Today, a column of 30 French armoured trucks and light tanks moved into holding positions protecting Niger river crossings south of Diabaly. This freed special forces units to move forward to test Islamist resistance in the town itself.

French strategy is to hold the line until a promised 3,500-strong West African force assembles. President François Hollande said he hoped his ground troops could give way to the African contingent “within days or weeks”. The first African soldiers are expected to reach Mali tomorrow but it may be months before they are ready to fight.

Meanwhile, the islamist raid in south-eastern Algeria confirms widespread fears that the Malian conflict could spread across the immense, porous national frontiers of the Sahara and Sahel region stretching from Mauritania to Libya.

Algerian press reports, quoting interior ministry sources, said the raiders initially tried to hijack a bus taking Western workers to the airport. They were fought off after they killed two people, including a Briton, it was claimed.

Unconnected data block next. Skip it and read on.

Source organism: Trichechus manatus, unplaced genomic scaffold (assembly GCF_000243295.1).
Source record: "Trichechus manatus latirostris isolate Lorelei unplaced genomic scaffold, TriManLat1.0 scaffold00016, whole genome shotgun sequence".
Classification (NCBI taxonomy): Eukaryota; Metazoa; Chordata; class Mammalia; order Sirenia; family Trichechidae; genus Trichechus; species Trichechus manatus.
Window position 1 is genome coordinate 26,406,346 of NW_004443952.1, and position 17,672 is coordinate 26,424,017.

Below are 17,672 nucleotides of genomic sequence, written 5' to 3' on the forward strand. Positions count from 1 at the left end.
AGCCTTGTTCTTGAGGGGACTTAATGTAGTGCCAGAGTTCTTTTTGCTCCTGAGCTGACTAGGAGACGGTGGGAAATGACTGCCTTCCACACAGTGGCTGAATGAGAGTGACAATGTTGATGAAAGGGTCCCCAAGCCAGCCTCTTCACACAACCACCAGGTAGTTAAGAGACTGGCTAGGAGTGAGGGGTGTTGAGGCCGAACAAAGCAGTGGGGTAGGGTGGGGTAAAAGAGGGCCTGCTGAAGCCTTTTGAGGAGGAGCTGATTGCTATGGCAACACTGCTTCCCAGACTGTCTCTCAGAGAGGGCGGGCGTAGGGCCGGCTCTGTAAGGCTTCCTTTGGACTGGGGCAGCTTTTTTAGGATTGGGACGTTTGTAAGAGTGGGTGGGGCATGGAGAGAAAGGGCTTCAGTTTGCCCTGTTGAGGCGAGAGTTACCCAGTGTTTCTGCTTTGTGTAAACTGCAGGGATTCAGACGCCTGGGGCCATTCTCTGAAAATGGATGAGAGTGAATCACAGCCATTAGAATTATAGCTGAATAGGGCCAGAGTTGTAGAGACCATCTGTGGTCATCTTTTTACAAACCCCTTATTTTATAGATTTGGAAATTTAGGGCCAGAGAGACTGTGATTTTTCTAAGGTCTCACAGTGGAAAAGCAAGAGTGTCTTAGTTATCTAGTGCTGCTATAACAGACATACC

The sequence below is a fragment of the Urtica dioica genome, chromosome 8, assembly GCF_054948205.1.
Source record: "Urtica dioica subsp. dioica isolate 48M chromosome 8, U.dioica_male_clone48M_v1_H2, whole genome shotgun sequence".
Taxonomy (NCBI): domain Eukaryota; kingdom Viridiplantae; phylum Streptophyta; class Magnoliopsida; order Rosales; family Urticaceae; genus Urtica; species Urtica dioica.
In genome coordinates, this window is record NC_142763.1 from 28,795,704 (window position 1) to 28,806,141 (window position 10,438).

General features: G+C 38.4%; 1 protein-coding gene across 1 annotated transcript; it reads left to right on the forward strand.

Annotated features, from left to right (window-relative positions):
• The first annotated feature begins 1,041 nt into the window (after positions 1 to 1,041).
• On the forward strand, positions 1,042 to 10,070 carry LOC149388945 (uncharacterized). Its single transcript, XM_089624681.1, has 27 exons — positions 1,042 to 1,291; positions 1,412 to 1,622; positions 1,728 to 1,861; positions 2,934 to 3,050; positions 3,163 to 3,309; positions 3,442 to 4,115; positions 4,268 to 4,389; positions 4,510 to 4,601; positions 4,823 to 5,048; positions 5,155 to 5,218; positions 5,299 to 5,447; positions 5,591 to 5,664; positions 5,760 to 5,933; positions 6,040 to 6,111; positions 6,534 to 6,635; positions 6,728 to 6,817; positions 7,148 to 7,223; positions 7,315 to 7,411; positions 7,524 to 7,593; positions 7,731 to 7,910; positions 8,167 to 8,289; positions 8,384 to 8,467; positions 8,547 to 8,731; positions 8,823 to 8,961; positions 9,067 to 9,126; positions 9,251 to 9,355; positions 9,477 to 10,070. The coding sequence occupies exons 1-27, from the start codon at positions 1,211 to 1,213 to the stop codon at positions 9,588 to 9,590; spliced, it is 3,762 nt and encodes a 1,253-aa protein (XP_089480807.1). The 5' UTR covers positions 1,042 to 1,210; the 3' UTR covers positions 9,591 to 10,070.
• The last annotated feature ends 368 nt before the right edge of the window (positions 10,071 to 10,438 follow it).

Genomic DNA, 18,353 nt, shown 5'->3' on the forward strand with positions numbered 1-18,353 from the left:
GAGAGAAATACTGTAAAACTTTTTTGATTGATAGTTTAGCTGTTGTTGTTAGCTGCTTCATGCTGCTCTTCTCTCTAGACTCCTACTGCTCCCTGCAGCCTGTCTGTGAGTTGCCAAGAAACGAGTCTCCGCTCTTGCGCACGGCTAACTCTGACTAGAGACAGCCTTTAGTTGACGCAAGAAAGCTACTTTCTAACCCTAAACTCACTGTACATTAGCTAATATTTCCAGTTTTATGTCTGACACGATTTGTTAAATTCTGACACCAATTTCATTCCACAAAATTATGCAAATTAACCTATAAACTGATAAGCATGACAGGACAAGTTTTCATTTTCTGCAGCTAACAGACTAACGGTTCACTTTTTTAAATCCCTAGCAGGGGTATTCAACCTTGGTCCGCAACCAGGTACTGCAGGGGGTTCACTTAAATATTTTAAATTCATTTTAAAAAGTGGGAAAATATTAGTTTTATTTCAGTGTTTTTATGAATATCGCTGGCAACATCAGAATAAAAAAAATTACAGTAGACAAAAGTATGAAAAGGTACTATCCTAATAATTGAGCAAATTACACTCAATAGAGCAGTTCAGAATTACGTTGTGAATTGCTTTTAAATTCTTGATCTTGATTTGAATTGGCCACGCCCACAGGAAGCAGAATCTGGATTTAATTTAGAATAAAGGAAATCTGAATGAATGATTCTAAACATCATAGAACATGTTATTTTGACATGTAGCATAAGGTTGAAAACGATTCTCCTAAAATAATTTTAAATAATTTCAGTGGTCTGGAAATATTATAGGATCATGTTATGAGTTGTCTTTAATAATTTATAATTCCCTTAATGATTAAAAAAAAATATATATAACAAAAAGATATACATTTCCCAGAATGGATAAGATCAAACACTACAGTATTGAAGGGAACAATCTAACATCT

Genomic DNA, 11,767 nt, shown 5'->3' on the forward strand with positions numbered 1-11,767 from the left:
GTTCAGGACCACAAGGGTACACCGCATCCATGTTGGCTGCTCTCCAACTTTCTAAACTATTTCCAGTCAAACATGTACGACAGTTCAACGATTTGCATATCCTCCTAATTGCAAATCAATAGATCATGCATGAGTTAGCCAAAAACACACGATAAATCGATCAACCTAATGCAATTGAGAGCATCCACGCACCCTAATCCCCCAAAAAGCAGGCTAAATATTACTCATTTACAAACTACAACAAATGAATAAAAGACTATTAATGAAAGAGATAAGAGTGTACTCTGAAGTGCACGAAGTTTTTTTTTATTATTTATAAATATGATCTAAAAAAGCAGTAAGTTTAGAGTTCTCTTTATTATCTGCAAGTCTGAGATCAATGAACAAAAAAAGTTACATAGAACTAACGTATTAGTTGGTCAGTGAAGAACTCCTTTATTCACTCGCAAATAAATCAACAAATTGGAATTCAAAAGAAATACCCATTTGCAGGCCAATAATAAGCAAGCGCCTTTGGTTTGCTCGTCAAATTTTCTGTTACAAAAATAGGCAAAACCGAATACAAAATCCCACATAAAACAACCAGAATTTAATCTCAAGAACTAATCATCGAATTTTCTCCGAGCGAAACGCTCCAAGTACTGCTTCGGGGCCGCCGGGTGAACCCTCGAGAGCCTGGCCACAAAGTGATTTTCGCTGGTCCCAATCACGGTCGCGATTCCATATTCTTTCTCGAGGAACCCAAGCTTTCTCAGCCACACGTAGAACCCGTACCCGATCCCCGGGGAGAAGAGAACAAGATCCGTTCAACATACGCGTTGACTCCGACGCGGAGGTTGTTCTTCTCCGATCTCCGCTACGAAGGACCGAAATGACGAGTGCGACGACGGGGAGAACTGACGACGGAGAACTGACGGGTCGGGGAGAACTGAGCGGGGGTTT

The Islamist ringleader: Belmokhtar 'the uncatchable'

The attack on BP's Algeria gas field is believed to be the work of one of the most elusive and blood-stained Islamists in North Africa.

Mokhtar Belmokhtar, known as "the uncatchable", was until last year a commander of al-Qa'ida in the Islamic Maghreb, the most feared of the three Islamist groups that threaten to overrun Mali. In his first-ever public appearance last month, he posted online a video in which he said he had split from Aqim and started his own movement in neighbouring Niger called "Signatories in Blood".